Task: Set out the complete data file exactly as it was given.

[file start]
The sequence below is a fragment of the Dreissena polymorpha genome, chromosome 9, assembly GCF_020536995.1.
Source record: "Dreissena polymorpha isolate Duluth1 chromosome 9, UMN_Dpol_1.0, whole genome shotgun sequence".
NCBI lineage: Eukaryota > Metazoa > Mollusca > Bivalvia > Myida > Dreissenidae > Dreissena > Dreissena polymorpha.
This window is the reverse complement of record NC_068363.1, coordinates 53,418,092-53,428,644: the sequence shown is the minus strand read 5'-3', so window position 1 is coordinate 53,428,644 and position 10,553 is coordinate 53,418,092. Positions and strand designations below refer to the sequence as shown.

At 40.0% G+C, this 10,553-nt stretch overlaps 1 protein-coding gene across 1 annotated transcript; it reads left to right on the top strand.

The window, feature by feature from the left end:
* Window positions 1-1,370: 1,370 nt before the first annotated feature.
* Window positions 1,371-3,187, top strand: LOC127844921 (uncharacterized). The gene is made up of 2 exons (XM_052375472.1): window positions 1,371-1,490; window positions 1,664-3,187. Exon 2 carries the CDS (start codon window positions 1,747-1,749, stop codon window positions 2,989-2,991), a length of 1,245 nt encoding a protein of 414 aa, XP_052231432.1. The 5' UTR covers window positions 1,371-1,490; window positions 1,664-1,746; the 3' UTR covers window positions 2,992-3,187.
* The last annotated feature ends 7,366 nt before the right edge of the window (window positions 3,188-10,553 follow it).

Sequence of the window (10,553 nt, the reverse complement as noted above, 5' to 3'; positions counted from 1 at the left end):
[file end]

The sequence below is a fragment of the Dreissena polymorpha genome, chromosome 9, assembly GCF_020536995.1.
Source record: "Dreissena polymorpha isolate Duluth1 chromosome 9, UMN_Dpol_1.0, whole genome shotgun sequence".
NCBI lineage: Eukaryota > Metazoa > Mollusca > Bivalvia > Myida > Dreissenidae > Dreissena > Dreissena polymorpha.
This window is the reverse complement of record NC_068363.1, coordinates 53,418,092-53,428,644: the sequence shown is the minus strand read 5'-3', so window position 1 is coordinate 53,428,644 and position 10,553 is coordinate 53,418,092. Positions and strand designations below refer to the sequence as shown.

At 40.0% G+C, this 10,553-nt stretch overlaps 1 protein-coding gene across 1 annotated transcript; it reads left to right on the top strand.

The window, feature by feature from the left end:
* Window positions 1-1,370: 1,370 nt before the first annotated feature.
* Window positions 1,371-3,187, top strand: LOC127844921 (uncharacterized). The gene is made up of 2 exons (XM_052375472.1): window positions 1,371-1,490; window positions 1,664-3,187. Exon 2 carries the CDS (start codon window positions 1,747-1,749, stop codon window positions 2,989-2,991), a length of 1,245 nt encoding a protein of 414 aa, XP_052231432.1. The 5' UTR covers window positions 1,371-1,490; window positions 1,664-1,746; the 3' UTR covers window positions 2,992-3,187.
* The last annotated feature ends 7,366 nt before the right edge of the window (window positions 3,188-10,553 follow it).

Sequence of the window (10,553 nt, the reverse complement as noted above, 5' to 3'; positions counted from 1 at the left end):